With oxyfuel combustion fossil fuels are burnt in pure oxygen instead of normal air. Virtually all the gas that’s emitted is composed of CO2 and water vapour. The vapour is condensed out and the CO2 is then captured.
Conventional boilers combust coal in air, which consists of 78% nitrogen, 21% oxygen, and trace gases including CO2. This results in a flue gas stream that’s rich in nitrogen and dilute in CO2, (around 12 - 15%) making CO2 capture more challenging. By removing the nitrogen first and combusting the coal in nearly pure oxygen, it produces a much more concentrated stream of CO2 (around 90%), which allows for much easier CO2 capture.
Oxyfuel combustion with CO2 storage is currently in demonstration phase.
In 2008, the world’s first pilot project to demonstrate oxyfuel technology at a coal-fired power plant commenced. The Schwarze Pumpe project in western Germany is owned by the European energy company, Vattenfall, and it is successfully demonstrating the capture of CO2 emissions with a purity of over 99%.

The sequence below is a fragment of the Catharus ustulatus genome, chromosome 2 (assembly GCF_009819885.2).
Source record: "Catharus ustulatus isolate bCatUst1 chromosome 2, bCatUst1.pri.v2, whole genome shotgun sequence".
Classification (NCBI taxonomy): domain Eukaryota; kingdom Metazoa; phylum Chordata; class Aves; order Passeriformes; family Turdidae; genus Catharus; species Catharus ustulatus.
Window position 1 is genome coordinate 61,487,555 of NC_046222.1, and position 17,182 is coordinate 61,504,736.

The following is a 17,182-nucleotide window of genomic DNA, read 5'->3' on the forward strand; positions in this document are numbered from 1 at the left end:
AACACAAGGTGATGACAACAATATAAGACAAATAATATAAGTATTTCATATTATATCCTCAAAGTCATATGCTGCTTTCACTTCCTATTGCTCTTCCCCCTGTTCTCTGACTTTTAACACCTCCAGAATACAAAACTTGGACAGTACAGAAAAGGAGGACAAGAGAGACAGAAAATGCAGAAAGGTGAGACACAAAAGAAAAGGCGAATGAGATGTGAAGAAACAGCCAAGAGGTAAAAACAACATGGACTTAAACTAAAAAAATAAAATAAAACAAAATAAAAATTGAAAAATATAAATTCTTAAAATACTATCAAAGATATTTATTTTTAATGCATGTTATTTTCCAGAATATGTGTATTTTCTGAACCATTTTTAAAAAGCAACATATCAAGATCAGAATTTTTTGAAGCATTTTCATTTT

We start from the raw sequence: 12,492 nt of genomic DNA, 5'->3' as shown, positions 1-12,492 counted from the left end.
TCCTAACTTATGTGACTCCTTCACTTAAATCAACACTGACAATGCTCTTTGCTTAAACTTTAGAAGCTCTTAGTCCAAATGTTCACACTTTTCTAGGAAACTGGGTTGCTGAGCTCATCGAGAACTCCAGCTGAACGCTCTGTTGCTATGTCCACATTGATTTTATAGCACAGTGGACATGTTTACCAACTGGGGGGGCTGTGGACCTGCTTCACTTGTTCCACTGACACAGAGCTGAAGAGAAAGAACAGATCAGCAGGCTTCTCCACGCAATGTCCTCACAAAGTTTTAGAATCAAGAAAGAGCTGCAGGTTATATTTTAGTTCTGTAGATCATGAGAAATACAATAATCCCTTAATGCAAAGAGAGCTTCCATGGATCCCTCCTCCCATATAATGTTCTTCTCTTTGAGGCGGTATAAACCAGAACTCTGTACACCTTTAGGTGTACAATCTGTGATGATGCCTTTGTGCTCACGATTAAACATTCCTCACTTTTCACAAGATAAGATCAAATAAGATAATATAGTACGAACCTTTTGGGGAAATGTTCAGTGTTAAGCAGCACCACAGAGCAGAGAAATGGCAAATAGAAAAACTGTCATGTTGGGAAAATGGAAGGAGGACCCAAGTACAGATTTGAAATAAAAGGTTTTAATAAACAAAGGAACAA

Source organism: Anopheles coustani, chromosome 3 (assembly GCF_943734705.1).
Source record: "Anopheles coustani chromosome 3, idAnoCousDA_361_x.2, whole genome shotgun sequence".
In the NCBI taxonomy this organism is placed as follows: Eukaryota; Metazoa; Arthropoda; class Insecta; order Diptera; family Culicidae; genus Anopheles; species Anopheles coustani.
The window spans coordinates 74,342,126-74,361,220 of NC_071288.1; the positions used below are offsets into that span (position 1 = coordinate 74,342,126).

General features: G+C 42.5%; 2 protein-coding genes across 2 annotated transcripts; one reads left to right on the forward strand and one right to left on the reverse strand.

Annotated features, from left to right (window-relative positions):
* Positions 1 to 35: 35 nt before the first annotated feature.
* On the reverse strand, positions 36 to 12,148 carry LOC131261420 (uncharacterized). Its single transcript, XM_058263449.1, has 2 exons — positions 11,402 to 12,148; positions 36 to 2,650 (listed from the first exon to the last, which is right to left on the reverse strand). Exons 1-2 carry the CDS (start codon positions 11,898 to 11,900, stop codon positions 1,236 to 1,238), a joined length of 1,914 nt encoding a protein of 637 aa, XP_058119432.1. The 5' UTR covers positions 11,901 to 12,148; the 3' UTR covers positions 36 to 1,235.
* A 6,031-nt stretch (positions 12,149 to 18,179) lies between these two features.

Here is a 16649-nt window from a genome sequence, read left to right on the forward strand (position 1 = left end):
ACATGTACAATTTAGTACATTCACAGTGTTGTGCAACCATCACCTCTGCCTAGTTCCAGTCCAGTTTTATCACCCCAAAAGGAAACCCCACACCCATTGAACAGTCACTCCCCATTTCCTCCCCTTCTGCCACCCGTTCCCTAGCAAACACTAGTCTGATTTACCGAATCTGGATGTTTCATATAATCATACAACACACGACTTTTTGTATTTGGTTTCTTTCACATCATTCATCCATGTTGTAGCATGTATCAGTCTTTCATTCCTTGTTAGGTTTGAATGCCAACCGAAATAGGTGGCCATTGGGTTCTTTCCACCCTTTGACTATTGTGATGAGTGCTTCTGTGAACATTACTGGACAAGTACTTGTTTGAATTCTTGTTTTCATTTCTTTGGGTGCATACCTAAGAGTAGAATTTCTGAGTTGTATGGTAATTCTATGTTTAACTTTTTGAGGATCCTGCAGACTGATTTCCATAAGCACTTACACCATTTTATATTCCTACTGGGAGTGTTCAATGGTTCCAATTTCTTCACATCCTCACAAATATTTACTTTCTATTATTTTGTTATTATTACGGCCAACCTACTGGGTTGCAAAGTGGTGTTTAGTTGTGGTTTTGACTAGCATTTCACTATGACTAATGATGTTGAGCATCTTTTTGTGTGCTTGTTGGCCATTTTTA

In Biloela, Queensland, a low-emissions oxyfuel demonstration project is being established at the Callide Power Station. Oxyfuel combustion capture applies a new technology to conventional power plant boilers to capture CO2 emissions. This has the advantage in that it can be retrofitted (‘bolted on’) to the thousands of power plants already in operation around the world, as well as being applied to new power plants. It has the potential to be one of the most cost-effective methods of capturing CO2 emissions from coal-fired power plants. Research is being carried out to reduce costs and improve efficiency.